Current Legal Issues

Let There Be No Light (for turtles)

Marine turtles sometimes referred to as “sea turtles” are either endangered or threatened.  “Hatchlings, scientists believe, have an innate instinct that leads them in the brightest direction, which is normally moonlight reflecting off of the ocean.” Also “an estimated one third of all lighting in the U.S. is wasted”.  “Sky Glow” is bad for turtles. “Use Turtle Safe Lighting – these red lights emit a very narrow portion of the visible light spectrum, which is less intrusive to nesting sea turtles and hatchlings”

“At Gulf Islands National Seashore, approximately half the nests experience a high level of hatchling disorientation. In 1999, 33 of 65 nests (51%) that hatched had levels of disorientation where at least 25% of the hatchlings emerging from the nest cued in on the wrong direction. In 2000, 26 of 58 nests (45%) that hatched were disoriented. This 6% reduction in just one year exemplifies how educating the public about light pollution can directly benefit sea turtles.”  Quotes were taken from:

1-6 Barrier Island Lighting (Pensacola Beach)

(a) Wildlife lighting. Wildlife lighting. Artificial lighting that minimizes the potential for negative effects to the nocturnal behaviors of nesting and hatchling sea turtles and other wildlife. Based on the premise of keep it low, keep it shielded, and keep it long, the following criteria apply:

(1) The light source is mounted as low to the ground or floor as practicable through the use of fixtures such as low-mounted wall fixtures, low bollards, and ground-level fixtures;

(2) The lumens emitted by the light source are the minimal required for the intended application;

(3) The light source is contained within a full cut-off or fully-shielded fixture such that no light is broadcast above a horizontal plane, and the point source of light and any reflective surfaces of the fixture are not directly visible from the beach;


(4) The lamps emit predominately long-wavelength light (>580 nm). These long- wavelength light sources include low-pressure sodium vapor lamps, bulbs marketed to reduce attraction of insects ("bug bulbs"), amber and red LEOs, true red neon lamps, and other lamps certified by the Florida Fish and Wildlife Conservation Commission as "wildlife lighting."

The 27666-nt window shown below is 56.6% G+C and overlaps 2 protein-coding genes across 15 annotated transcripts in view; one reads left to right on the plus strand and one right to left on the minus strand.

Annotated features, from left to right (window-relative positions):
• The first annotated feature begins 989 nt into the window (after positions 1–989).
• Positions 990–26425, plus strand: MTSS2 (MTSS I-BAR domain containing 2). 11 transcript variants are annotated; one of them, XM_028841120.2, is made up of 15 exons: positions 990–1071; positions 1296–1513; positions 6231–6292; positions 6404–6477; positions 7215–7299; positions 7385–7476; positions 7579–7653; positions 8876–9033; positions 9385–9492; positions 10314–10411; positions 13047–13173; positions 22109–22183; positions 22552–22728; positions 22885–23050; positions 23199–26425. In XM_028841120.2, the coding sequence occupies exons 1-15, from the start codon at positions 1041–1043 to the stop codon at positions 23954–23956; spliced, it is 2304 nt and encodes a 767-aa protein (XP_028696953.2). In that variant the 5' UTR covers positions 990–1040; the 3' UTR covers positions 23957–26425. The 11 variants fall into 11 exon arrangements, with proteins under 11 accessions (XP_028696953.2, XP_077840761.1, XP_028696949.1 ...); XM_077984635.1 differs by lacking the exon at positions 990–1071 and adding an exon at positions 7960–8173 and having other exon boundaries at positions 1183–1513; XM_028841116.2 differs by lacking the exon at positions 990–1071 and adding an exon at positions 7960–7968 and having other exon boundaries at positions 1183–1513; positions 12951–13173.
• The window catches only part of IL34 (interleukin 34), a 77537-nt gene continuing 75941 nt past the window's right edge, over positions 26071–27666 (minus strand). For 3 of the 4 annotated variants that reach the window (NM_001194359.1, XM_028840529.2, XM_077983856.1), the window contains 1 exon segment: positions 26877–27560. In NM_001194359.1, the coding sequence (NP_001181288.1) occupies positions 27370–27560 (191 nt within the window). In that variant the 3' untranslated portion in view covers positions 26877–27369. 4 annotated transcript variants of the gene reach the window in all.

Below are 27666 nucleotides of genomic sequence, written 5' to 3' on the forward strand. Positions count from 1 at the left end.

a. Tinted glass. The glass in all exterior windows and glass doors shall be treated to achieve an industry-approved, inside-to-outside light transmittance value of 45 percent or less. Such transmittance is limited to the visible spectrum (400 to 700 nm wavelength) and is measures as the percentage of light that is transmitted through the glass.

b. Interior lights. Interior stairwells, elevators and enclosed parking garages that allow light to pass through windows or other openings shall utilize wildlife lighting or tinted glass as described in this section.

(2) Specific lighting requirements for Pensacola Beach.

a. Pole-mountedlightsforpedestriansshallonlybeusedforthoseapplicationswhere mounting the lights at lower elevations cannot practicably achieve the required foot candles to conform to the Florida Building Code and a waiver to those Building Code requirements, as provided under State Statute and Florida Administrative Code Rule, has been requested and denied. Where used, these fixtures and lamps shall be properly shielded and may not be mounted at a height greater than 12 feet above the ground. Pole-mounted lights shall not be used for pathway or access area lighting.

b. Lighting of dune walkovers and elevated crossovers to the beach is prohibited seaward of the dune crest.

c. TheuseofmetalhalidelightingisprohibitedthroughoutPensacolaBeach.

d. Temporary lighting of construction sites shall be restricted to the minimal number of